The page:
Running a devstack virtual machine with limited memory

If you have a system with only 4GB of RAM, you need to assign at least 2.5GB (2560M) to a virtual machine to install devstack. Even with this limited RAM there are times the devstack installation will fail.

One way to give the installation process an opportunity to complete is to configure your virtual machine to have swap space. The amount of swap space you can configure may be limited to the size of your initial disk partition configuration (which is 8GB). The following steps add a 2GB swap file to your virtual machine.

sudo swapon -s
free -m
sudo fallocate -l 2G /swapfile
ls -lh /swapfile
sudo chmod 600 /swapfile
sudo mkswap /swapfile
sudo swapon /swapfile
sudo swapon -s
free -m
echo "/swapfile   none    swap    sw    0   0" | sudo tee -a /etc/fstab
cat /etc/fstab
The use of swap space by your virtual machine instead of available RAM will cause a significant slowdown of any software. For the purposes of a minimal installation this option provides a means to observe a running minimal OpenStack cloud.

More on understanding sort_buffer_size

There have been a few posts by Sheeri and Baron today on the MySQL sort_buffer_size variable. I wanted to add some more information about this buffer, what is impacted when it is changed, and what to do about it?

The first thing you need to know is the sort_buffer_size is a per session buffer. That is this memory is assigned per connection/thread. I’ve seen clients that set this assuming it’s a global buffer Don’t Assume – Per Session Buffers.

Second, internally in the OS usage independently of MySQL, there is a threshold > 256K. From Monty Taylor “if buffer is set to over 256K, it uses mmap() instead of malloc() for memory allocation. Actually – this is a libc malloc thing and is tunable, but defaults to 256k. From the manual:” . He goes on in a further to shows that impact > 256K for a buffer is 37x slower. This applies to all per session buffers, not just sort buffer. Now I have heard recently about this limit being 512K. I wasn’t able to nail down the specific speaker to see if this was a newer library or kernel or OS.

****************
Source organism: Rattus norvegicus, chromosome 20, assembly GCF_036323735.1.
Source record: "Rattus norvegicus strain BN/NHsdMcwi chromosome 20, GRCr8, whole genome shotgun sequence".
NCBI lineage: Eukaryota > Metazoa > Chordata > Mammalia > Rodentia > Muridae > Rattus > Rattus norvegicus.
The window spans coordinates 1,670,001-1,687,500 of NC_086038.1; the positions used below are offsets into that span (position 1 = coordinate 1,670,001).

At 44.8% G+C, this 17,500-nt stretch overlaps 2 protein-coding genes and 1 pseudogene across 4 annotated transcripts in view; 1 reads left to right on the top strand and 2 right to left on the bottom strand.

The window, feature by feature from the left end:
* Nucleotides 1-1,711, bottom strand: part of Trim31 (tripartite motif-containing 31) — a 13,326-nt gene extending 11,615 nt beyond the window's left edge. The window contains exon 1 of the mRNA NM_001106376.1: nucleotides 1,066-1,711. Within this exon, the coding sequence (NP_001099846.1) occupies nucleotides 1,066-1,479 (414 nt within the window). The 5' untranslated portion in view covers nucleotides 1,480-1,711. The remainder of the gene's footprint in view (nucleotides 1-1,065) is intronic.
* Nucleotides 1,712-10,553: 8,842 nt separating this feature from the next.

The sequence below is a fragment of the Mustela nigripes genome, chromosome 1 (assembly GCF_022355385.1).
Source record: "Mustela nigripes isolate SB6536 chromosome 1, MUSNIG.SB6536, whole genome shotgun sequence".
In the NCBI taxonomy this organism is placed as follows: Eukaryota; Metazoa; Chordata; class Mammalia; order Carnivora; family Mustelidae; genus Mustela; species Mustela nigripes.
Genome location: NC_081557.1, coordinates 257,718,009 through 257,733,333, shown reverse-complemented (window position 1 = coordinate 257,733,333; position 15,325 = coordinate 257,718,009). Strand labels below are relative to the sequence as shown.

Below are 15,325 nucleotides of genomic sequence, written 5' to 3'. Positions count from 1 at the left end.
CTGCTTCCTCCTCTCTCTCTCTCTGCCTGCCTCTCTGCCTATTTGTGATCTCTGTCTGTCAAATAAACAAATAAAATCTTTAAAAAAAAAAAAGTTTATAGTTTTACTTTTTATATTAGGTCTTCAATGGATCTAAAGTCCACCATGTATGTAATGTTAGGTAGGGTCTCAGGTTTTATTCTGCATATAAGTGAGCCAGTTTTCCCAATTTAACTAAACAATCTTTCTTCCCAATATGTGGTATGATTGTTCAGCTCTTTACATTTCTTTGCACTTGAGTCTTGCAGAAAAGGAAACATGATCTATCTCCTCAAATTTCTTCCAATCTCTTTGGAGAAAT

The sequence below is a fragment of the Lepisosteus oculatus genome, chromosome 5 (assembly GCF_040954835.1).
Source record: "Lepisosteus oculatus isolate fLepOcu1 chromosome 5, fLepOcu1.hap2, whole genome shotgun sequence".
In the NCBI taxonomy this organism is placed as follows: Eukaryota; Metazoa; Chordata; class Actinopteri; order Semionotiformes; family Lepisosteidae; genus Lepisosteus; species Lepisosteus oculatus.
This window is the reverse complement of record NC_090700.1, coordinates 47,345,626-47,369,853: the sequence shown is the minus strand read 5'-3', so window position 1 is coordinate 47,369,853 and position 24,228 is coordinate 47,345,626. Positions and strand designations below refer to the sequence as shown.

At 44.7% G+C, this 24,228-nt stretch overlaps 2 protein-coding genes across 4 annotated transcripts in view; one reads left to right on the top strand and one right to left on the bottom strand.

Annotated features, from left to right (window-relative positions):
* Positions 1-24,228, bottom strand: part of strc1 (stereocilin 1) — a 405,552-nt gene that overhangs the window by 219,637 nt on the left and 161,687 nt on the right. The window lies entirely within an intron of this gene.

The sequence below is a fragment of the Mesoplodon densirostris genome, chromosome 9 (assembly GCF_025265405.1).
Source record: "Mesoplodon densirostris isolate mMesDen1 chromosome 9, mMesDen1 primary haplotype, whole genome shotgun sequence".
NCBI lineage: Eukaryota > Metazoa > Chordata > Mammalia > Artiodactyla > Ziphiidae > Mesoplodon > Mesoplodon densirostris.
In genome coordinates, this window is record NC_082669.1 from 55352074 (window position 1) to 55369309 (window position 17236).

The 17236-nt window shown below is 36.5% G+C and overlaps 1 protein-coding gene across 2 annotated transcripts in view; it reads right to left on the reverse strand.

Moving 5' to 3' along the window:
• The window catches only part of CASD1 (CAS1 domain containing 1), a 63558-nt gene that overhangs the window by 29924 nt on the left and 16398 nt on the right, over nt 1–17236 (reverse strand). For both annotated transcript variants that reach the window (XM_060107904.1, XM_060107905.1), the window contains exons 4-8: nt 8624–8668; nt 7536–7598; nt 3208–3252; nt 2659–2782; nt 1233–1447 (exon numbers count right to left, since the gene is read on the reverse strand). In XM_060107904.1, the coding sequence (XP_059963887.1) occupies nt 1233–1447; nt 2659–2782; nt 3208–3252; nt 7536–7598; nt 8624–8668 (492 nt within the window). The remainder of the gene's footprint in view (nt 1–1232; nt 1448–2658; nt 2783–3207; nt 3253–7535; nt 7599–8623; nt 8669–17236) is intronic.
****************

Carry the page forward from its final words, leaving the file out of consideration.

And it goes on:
With MySQL instrumentation and the sort_buffer_size we are lucky, there is the Sort_merge_passes status variable. While it’s not perfect, it does indicate if the size of the buffer is in-sufficient, however even if we use a sort_buffer_size of say 256K, and you see Sort_merge_passes increasing slowly, does not indicate you have to increase the buffer.

So, all this does not tell you how to tune the buffer? Unfortunately with MySQL there is no actual easy answer. You do need to monitor the mysqld memory usage overall, especially if you are using persistent connections. A connection/thread will not release the memory assigned until it is closed, so it’s important to monitor for memory creep of the PGA, knowing what your initial SGA is. Morgan Tocker wrote a patch in Bug #33540 to create a RESET CONNECTION type command.

You do need to look for memory as a bottleneck. You need to learn how MySQL use memory, not just the sort_buffer_size. I actually started many years ago to write global/session variables to indicate when buffers were used, and how much and I started with the sort_buffer_size which was buried down in some very old filesort code. When I sought the input of an expert C coder around this, they wondered how the code, especially a loop handler even actually worked.

Nobody knows what the optimal setting is, and that’s the problem. In certain areas especially memory usage the MySQL instrumentation is simply non-existent, and I’d like to see this as something that is fixed.

In conclusion, if I ever see a sort_buffer_size above 256K, e.g. 1M or 2M, I always reset it to 256K. My reasoning is simple. Until you have evidence in your specific environment increasing the buffer makes performance better, it’s better to use a smaller value. There are bigger wins, like not using sorting, or better design, or even better simplifying or eliminating SQL.


sort_buffer_size and Knowing Why
How to tune MySQL’s sort_buffer_size
Read Buffer performance hit
more on malloc() speed